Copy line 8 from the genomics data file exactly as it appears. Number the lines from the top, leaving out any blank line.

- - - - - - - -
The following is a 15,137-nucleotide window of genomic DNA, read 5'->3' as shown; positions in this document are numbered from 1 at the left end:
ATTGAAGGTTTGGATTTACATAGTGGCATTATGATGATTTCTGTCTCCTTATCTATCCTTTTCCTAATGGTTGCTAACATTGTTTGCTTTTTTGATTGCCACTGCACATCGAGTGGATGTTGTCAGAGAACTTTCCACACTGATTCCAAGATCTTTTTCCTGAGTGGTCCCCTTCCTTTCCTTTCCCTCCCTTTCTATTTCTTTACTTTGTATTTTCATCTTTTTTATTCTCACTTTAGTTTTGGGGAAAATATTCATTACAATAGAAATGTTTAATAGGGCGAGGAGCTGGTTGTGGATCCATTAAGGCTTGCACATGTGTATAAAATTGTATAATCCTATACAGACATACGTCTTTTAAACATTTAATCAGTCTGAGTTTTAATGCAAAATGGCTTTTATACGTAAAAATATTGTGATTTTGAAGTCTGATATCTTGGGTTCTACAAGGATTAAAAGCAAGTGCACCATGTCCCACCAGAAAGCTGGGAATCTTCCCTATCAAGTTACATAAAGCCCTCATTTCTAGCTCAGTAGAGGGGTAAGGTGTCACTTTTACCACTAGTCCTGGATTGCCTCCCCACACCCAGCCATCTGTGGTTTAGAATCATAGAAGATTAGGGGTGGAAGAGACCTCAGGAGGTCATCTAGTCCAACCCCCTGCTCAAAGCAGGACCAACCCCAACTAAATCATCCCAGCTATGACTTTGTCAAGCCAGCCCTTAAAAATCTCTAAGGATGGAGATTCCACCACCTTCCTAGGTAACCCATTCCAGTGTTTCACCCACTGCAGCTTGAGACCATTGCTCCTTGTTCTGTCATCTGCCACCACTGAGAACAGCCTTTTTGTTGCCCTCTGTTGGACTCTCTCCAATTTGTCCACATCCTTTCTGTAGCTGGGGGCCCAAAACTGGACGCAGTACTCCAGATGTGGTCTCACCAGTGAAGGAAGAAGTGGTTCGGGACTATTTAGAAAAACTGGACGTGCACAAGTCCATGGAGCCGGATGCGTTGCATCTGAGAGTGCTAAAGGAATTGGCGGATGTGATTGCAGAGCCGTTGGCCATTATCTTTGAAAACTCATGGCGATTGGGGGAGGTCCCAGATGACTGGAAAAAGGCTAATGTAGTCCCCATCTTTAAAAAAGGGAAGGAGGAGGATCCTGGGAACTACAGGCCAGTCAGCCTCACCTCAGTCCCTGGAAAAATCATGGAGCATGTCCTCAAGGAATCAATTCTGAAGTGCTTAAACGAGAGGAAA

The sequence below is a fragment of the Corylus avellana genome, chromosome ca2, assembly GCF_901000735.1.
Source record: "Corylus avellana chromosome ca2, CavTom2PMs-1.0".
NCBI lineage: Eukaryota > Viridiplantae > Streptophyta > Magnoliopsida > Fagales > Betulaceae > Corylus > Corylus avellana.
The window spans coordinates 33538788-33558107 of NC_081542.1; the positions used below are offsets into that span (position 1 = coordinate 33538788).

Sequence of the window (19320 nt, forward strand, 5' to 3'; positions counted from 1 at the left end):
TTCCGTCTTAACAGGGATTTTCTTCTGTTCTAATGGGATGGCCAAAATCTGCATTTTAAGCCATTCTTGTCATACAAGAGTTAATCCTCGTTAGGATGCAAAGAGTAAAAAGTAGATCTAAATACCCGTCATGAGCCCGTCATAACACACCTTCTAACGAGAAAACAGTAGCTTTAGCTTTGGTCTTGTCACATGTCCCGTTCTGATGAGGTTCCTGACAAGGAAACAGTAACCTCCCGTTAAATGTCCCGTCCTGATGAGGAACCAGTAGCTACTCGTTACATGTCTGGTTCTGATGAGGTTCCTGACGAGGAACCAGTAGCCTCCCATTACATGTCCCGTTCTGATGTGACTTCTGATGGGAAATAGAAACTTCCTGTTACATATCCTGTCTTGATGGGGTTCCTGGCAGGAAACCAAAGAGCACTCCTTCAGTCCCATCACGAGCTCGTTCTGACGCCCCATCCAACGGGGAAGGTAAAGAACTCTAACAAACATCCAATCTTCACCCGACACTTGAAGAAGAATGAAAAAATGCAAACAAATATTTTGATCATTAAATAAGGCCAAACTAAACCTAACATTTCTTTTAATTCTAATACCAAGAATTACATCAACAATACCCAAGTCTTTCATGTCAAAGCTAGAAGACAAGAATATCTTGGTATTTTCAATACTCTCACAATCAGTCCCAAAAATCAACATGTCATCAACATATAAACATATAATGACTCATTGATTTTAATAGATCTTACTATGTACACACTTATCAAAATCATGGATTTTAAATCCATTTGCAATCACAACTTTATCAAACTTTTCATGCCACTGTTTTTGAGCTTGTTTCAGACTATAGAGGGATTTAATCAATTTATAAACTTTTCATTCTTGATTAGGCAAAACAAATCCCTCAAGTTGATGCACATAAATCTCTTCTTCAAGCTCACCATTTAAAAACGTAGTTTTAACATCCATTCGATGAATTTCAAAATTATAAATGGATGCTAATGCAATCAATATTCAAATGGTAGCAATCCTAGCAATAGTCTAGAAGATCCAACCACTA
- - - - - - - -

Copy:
TTCCGTCTTAACAGGGATTTTCTTCTGTTCTAATGGGATGGCCAAAATCTGCATTTTAAGCCATTCTTGTCATACAAGAGTTAATCCTCGTTAGGATGCAAAGAGTAAAAAGTAGATCTAAATACCCGTCATGAGCCCGTCATAACACACCTTCTAACGAGAAAACAGTAGCTTTAGCTTTGGTCTTGTCACATGTCCCGTTCTGATGAGGTTCCTGACAAGGAAACAGTAACCTCCCGTTAAATGTCCCGTCCTGATGAGGAACCAGTAGCTACTCGTTACATGTCTGGTTCTGATGAGGTTCCTGACGAGGAACCAGTAGCCTCCCATTACATGTCCCGTTCTGATGTGACTTCTGATGGGAAATAGAAACTTCCTGTTACATATCCTGTCTTGATGGGGTTCCTGGCAGGAAACCAAAGAGCACTCCTTCAGTCCCATCACGAGCTCGTTCTGACGCCCCATCCAACGGGGAAGGTAAAGAACTCTAACAAACATCCAATCTTCACCCGACACTTGAAGAAGAATGAAAAAATGCAAACAAATATTTTGATCATTAAATAAGGCCAAACTAAACCTAACATTTCTTTTAATTCTAATACCAAGAATTACATCAACAATACCCAAGTCTTTCATGTCAAAGCTAGAAGACAAGAATATCTTGGTATTTTCAATACTCTCACAATCAGTCCCAAAAATCAACATGTCATCAACATATAAACATATAATGACTCATTGATTTTAATAGATCTTACTATGTACACACTTATCAAAATCATGGATTTTAAATCCATTTGCAATCACAACTTTATCAAACTTTTCATGCCACTGTTTTTGAGCTTGTTTCAGACTATAGAGGGATTTAATCAATTTATAAACTTTTCATTCTTGATTAGGCAAAACAAATCCCTCAAGTTGATGCACATAAATCTCTTCTTCAAGCTCACCATTTAAAAACGTAGTTTTAACATCCATTCGATGAATTTCAAAATTATAAATGGATGCTAATGCAATCAATATTCAAATGGTAGCAATCCTAGCAATAGTCTAGAAGATCCAACCACTA